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Cryptowall 3.0 Threat Rising

The stakes are now higher as an old malware nemesis has reared its ugly head once again. Cryptowall 3.0 has been launched using yet another devious method through ‘help file’ attachments sent via email and e-fax. Appearing as a harmless ‘.chm’ file, the hidden malware was opened and at once invaded individual computers, making their next move to the entire network. As with all forms of ransomware, when the threatening message appears on the computer screen, it is noted that this time, the prices are much higher.

The dangers of malware have been escalated and the message sent to SA companies have been continual. Even with the latest government ruling encouragement, many companies have allowed the potential cyberattack to go unheeded. This latest onslaught has left companies defenseless and vulnerable, with many crippled to the point of total system non-function.

According to Networkworld: “CHM is an extension for the Compiled HTML file format, a type of file used to deliver user manuals along with software applications. HTML files are compressed and delivered as a binary file with the .chm extension. This format is made of compressed HTML documents, images and JavaScript files, along with a hyperlinked table of contents, an index and full text searching…These CHM files are highly interactive and run a series of technologies including JavaScript, which can redirect a user toward an external URL after simply opening the CHM. Attackers began exploiting CHM files to automatically run malicious payloads once the file is accessed. And it makes perfect sense: the less user interaction, the greater the chances of infection.”

Cisco’s report on CryptoWall 3.0 is particularly important as it addresses all companies, even those that thought they were protected: “Identifying and stopping ransomware variants definitely requires a layered security approach. Breaking any step in the attack chain will successfully prevent this attack. Therefore, blocking the initial phishing emails, blocking network connections to known malicious content, as well as stopping malicious process activity are critical to combating ransomware and preventing it from holding your data hostage. Establishing a solid backup and restore policy is also crucial to overcoming attacks to your data, whether they occur from natural disasters, such as a storm, or whether they occur from a malicious attack across the network.  Many companies believed they had a solid backup plan only to find the malware encrypted the backup to prevent them from restoring any data. It is imperative to adhere to industry wide best practices which include making sure that you backup copies are safe from both physical destruction, as well as corruption from viruses and other malicious software.”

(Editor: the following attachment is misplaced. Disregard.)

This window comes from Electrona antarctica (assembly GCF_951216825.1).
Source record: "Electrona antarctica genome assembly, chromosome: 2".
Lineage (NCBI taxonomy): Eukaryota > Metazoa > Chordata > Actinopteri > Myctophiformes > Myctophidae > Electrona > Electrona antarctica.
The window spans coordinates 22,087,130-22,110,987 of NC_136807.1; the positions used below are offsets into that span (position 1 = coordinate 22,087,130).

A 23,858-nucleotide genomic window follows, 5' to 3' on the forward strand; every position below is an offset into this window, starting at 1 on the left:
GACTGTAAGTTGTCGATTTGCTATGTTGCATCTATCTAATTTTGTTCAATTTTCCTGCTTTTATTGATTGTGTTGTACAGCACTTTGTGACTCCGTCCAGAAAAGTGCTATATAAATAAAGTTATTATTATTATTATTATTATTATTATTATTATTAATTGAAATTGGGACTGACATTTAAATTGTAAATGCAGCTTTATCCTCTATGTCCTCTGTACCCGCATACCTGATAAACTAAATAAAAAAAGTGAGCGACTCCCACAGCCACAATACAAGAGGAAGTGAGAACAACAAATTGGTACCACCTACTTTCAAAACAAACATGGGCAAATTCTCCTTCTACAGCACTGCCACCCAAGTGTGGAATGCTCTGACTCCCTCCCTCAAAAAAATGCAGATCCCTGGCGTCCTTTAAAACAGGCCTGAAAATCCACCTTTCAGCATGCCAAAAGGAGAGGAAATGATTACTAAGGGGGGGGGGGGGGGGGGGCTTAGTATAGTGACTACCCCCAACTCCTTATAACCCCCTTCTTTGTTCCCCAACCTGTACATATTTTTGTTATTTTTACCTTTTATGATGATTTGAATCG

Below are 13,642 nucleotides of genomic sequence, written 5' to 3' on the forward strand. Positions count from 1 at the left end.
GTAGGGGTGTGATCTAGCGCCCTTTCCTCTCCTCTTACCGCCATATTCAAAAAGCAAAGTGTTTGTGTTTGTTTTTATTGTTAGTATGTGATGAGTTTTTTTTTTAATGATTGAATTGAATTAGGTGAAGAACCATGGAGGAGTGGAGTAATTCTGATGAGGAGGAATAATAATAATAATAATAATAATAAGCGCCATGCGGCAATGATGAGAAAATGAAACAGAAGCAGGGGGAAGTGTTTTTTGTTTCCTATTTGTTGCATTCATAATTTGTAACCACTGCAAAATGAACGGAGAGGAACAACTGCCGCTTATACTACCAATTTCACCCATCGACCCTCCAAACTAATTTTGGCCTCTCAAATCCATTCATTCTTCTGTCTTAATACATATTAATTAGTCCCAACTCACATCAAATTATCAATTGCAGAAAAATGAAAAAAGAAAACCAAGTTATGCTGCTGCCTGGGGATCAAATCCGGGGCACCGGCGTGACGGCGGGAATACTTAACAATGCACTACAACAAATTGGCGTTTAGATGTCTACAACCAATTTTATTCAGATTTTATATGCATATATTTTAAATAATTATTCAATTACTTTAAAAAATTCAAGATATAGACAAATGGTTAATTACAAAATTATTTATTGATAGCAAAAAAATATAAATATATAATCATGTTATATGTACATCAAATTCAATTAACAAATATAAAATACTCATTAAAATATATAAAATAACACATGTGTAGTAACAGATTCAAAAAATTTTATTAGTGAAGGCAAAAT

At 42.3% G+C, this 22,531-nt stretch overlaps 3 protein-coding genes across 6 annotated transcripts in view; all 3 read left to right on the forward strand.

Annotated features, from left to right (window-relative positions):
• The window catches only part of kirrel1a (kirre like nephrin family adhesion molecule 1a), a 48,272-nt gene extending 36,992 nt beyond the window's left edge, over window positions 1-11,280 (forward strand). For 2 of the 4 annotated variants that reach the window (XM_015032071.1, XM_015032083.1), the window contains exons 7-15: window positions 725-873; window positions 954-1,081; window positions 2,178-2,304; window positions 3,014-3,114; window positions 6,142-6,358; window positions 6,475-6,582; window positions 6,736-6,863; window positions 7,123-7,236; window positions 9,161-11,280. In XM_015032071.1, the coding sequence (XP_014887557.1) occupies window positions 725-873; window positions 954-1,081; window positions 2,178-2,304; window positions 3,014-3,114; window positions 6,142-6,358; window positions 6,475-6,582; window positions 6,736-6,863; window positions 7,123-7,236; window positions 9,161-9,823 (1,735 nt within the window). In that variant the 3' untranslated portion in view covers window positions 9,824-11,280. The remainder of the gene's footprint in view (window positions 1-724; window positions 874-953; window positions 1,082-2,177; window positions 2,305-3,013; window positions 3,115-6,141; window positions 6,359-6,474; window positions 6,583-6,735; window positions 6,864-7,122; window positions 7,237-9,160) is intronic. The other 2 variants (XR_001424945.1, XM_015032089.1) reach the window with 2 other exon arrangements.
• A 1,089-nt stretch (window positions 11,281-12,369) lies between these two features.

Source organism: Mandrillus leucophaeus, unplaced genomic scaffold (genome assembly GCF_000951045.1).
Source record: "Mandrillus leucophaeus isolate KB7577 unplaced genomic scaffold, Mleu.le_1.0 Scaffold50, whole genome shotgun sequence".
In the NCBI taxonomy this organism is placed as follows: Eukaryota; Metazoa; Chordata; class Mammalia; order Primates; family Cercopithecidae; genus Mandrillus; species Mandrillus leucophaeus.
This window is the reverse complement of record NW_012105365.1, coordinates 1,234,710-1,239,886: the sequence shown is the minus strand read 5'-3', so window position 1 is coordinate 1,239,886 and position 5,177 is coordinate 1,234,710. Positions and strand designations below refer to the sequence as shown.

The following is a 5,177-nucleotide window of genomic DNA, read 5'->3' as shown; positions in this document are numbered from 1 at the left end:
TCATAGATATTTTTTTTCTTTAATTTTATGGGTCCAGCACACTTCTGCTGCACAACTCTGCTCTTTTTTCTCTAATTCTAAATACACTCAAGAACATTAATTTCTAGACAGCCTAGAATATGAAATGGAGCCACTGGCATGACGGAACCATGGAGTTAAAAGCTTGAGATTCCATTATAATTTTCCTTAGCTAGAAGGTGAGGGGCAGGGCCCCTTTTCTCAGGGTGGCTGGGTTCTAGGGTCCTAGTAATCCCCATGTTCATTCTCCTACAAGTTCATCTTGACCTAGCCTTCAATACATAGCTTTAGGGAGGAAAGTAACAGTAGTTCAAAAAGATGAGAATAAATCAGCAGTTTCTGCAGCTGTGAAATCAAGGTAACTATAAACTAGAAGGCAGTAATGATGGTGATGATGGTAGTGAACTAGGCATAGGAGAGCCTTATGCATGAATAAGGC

Sharon Knowles, CEO of Da Vinci Forensics says:

“This form of malware has taken on a completely new form, attacking SA companies and reducing many to a complete standstill. Da Vinci Forensics have been working with those that have been infiltrated to help return them to a normal condition. The cost of these cybercrimes is incalculable in both time, money and reputation. Da Vinci Forensics maintains top level expertise to coordinate with companies to protect their systems and elevate security knowledge to all employees, in order to avoid and deter these kinds of cybercrimes.”

*** Sources***
Cisco Blogs
Plett Computers